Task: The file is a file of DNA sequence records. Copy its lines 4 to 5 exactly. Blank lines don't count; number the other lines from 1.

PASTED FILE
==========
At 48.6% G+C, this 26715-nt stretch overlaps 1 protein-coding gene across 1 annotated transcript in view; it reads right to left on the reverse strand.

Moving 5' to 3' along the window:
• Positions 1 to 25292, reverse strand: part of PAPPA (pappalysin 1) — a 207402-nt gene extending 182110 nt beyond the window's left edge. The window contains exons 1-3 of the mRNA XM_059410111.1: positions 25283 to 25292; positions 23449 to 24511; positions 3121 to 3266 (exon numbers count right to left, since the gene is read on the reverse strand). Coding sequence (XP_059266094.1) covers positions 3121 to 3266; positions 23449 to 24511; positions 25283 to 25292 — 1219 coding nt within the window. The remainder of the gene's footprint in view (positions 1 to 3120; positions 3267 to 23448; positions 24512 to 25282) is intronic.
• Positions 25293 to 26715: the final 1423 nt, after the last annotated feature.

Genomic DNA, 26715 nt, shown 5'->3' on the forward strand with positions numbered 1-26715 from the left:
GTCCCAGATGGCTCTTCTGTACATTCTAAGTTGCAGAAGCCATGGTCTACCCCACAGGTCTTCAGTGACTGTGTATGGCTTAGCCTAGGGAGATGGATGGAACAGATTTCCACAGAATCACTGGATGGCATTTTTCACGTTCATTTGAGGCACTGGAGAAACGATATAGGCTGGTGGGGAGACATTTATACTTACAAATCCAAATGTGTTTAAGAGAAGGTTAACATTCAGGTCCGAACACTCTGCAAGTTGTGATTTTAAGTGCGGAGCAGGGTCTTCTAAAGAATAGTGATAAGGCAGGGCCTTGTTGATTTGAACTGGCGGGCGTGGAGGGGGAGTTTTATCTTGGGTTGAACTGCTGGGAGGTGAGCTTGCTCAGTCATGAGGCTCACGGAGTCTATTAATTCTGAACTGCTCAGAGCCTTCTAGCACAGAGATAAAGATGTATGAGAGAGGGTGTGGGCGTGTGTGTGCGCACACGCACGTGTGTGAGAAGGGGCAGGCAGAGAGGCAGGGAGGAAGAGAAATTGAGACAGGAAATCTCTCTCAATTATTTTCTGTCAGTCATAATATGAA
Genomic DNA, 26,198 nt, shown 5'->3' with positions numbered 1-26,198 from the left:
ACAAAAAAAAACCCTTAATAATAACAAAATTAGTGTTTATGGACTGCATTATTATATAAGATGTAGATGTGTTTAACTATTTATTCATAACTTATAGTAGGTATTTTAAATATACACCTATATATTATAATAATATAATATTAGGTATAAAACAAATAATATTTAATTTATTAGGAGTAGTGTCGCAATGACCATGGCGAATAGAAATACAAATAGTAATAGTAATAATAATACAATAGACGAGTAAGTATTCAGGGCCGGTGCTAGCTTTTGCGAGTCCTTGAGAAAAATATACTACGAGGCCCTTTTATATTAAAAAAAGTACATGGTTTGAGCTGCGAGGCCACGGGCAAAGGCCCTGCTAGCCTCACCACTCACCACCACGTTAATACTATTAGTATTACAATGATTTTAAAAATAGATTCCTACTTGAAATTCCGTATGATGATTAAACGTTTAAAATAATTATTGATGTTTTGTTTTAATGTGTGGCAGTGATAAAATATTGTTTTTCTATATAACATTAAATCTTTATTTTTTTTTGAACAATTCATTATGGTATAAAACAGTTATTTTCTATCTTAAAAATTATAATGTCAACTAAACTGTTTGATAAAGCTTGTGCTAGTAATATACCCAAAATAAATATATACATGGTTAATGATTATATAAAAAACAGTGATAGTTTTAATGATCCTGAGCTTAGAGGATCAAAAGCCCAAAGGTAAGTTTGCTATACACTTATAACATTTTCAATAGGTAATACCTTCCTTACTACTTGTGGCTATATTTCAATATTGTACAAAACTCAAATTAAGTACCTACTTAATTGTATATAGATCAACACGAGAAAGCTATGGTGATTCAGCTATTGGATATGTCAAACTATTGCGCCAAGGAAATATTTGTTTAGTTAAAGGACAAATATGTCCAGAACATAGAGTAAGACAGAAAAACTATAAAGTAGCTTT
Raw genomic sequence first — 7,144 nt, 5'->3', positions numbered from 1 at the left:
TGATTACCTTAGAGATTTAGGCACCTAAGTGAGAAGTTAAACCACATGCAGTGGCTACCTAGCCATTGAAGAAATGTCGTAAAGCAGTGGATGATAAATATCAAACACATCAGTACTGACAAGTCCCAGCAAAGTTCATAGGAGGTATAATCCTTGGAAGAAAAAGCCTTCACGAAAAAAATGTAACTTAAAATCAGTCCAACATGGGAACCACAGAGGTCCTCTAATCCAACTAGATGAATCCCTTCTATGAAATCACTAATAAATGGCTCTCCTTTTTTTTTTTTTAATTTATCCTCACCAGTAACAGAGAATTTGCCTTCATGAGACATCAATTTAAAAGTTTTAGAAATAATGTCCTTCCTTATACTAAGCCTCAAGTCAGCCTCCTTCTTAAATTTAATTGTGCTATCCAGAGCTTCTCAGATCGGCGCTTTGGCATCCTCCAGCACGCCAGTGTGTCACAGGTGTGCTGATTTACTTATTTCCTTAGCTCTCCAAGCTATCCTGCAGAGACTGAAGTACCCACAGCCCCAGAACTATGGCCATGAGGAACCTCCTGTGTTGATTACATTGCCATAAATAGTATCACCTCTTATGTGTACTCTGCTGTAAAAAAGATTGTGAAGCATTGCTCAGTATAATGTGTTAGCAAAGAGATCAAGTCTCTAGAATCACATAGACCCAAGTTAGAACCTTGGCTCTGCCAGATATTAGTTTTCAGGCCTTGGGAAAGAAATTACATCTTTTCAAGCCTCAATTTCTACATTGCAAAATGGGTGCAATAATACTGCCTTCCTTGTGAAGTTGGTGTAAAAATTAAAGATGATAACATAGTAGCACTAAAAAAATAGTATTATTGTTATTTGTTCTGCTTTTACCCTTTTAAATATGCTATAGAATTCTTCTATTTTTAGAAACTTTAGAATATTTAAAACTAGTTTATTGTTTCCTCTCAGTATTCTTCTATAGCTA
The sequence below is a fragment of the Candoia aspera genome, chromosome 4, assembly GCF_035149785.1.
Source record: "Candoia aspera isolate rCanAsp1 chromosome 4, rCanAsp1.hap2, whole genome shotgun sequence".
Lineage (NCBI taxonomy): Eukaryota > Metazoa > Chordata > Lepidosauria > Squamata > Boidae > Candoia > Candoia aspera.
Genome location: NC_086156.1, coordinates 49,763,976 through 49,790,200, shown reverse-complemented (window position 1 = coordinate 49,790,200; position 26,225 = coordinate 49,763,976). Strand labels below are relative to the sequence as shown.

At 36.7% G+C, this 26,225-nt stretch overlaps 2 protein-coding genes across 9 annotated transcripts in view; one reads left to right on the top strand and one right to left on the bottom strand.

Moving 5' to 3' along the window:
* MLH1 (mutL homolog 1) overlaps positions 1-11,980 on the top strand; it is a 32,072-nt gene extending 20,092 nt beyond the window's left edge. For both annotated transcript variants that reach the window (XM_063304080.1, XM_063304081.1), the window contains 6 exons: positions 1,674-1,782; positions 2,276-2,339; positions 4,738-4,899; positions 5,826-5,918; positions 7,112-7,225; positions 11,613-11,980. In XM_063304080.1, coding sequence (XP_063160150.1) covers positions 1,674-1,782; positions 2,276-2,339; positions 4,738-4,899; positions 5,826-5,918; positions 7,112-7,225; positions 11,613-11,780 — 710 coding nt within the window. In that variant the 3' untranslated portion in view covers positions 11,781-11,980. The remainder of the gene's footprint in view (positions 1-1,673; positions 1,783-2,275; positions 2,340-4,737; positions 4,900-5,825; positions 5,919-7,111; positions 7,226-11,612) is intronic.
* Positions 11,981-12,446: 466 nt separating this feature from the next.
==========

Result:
• Positions 25293 to 26715: the final 1423 nt, after the last annotated feature.

Genomic DNA, 26715 nt, shown 5'->3' on the forward strand with positions numbered 1-26715 from the left: